Monday, February 21, 2011

Of Conservative Christians, Secular Conservatives, Christian Progressives, and Secular Progressives

As a significant number of my posts are, this one started out as a comment I left on someone else's blog or website.

First let me say that there are some confused conservative Christians who don't get what I am about to say. But by and large, I find that most would agree with what I am about to say, even if they have never thought about it before.

I was raised a Catholic.

I was taught by the nuns in Catholic school the principles and values and reasoning behind why our Founders designed what they designed the way they designed it, and I was taught to respect it.

You can't get a whole lot more religious conservative than "Catholic".

American Catholics (and most other American Christians) do understand the dangers of having an official state religion, and the flip side of that, state religious persecution. A lot of American Catholics came here to flee precisely that. And that bit from Matthew 22 comes to mind, "Render to Ceasar what is Ceasar's, and to God what is God's" There's your original "separation of Church and State." Most Christians understand it well. Catholics have seen their religion abused by states and they have been abused by states because of their beliefs.

The history throughout which Christians used Government to enforce Christianity occurred largely before this old New Idea was birthed at the founding of our nation. American conservatives are religious, and espouse Christian values, but they in general do not insist that the esoteric teachings of their denominations be enforced as law.

One of the beauties, I think, of the way this country was established is that it mirrored the Christian view of the relationship between God and Man ... that is, man has free will, and each is free to accept or reject God in his own way. The consequences for which, good or bad, were to be meeted out by God.

But nations are not theoretical vaccuums bereft of humans and culture.  If the Judeo/Christian religion family specifically has a commandment that says "thou shalt not kill", does that make it a religious law that should not be enforced? Stealing? Libel? Who gets to decide when a value is "religious" and when it is not? It's really not as cut and dried as secularists would have you believe.

There must be a line, somewhere, but how do we decide where that line is? (A: largely, at the ballott box - but don't tell the California Supreme Court.)

It turns out people do have values, and those values are reflected and enshrined in their religions. Since a country is inhabited by people and since, in a country that uses democracy to at least partially decide, especially on the local level -- what laws are going to be enforced and how -- and people have religious values -- religious values will necessarily make it into law. This is where at least I believe atheistic conservatives go wrong and have contradictory beliefs. Why do we agree on certain values? Why is murder bad? What is "bad"? Where does that come from? There is a certain amount of denial necessary to maintain that there is not a higher plane from whence these ideas eminate. If there is not, then values are truly arbitrary. So why are we even arguing over them? Everybody's right. If values are arbitrary, then we can just do whatever we can get away with until somebody physically restrains us or kills us.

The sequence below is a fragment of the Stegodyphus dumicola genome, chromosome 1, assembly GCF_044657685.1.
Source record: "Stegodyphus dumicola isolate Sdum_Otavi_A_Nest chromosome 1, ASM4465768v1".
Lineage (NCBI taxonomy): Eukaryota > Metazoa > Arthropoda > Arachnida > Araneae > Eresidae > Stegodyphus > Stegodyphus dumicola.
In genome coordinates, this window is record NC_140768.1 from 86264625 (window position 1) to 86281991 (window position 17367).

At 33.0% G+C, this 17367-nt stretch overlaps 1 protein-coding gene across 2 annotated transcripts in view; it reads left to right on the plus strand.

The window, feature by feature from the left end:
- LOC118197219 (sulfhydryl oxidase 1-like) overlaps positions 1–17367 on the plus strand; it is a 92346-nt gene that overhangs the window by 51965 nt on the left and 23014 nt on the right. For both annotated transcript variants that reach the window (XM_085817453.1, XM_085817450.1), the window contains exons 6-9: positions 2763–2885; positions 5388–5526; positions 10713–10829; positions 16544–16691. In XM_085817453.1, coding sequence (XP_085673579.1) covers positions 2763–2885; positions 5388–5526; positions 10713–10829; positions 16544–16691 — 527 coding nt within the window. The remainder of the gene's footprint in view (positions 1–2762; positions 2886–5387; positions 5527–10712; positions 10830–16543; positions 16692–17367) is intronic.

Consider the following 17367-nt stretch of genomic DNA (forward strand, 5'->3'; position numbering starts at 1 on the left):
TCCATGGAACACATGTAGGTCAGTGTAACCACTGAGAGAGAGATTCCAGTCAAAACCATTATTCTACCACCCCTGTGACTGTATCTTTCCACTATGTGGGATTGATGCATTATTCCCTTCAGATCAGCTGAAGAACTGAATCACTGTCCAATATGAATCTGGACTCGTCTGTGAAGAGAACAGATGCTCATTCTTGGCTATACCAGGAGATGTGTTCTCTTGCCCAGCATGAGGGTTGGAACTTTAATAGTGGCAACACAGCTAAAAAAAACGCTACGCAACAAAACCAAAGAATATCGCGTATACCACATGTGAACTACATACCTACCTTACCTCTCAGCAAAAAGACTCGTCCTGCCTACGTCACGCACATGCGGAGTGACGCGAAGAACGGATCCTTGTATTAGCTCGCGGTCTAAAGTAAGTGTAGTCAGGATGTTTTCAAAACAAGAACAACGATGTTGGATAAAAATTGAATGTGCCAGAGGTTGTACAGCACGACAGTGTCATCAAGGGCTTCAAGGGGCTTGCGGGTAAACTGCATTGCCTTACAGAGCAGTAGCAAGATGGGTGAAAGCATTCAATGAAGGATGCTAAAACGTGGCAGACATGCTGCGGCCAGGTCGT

Secular progressives do not distinguish between Church and State, they are working hard to make the State into everyone's Church. The State is the only entity with the authority to enforce its laws (outside of self-defense and defense of others' life and limb). This is the same moral hazard as having an entity that claims to speak for God endowed with the exclusive right to enforce laws. It is, in the end, no different.

It was largely Christians and some secularists acting in the Christian tradition (whether they went to a Church or not) that designed our system of government, drawing on a vast array of lessons learned throughout history from secular and religious governments alike. And this is why most American Conservatives are Christian. They are comfortable with the founders' model, because it is essentially the model of their own God the way they understand him. There is much difficulty in separating cultural values from religious values when the two have been naturally intertwined throughout history. I say it is impossible. Remove one, destroy the other.

Those Christians who are progressives have typically been led astray by calculating secular progressives who have used selections of Christian teaching and cleverly confused or obfuscated who it is that these commandments and teachings are aimed at -- the individual. "Society" does not have a soul. Each of us do. It is our job to care for it. Not to pass that job off to the government by voting that others must do as you have been commanded to lessen or even offload your moral burden on others, thus conveniently freeing you from your own responsibilities.